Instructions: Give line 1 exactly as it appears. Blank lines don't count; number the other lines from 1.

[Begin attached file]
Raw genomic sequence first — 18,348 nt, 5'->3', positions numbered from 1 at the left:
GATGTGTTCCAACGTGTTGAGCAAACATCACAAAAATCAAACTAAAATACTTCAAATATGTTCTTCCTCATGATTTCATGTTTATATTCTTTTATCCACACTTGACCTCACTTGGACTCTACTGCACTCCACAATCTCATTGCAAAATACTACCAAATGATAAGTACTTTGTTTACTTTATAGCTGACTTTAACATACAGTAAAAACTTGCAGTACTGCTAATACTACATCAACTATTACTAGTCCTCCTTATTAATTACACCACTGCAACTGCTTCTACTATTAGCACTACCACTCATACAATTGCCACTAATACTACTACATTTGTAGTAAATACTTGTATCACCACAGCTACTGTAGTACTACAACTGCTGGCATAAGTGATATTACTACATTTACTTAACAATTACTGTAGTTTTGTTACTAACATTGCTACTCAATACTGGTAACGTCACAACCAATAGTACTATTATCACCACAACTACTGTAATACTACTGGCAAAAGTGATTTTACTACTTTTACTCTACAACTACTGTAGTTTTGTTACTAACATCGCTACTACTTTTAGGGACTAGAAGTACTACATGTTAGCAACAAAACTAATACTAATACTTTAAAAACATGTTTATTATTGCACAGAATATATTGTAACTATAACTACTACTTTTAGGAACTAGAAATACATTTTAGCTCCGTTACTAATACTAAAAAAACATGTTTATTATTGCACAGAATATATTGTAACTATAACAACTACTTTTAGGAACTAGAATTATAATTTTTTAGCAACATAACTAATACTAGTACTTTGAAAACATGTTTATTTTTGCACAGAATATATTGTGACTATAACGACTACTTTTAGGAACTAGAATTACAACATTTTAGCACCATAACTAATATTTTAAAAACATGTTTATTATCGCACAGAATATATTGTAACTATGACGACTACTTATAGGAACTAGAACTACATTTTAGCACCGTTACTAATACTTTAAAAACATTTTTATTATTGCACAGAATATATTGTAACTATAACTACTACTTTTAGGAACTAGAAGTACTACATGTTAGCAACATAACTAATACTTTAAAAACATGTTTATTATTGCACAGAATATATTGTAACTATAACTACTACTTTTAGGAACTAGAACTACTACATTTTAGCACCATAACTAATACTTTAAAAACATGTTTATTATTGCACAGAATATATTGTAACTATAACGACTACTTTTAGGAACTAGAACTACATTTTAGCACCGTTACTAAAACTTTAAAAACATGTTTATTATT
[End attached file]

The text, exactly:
Raw genomic sequence first — 18,348 nt, 5'->3', positions numbered from 1 at the left: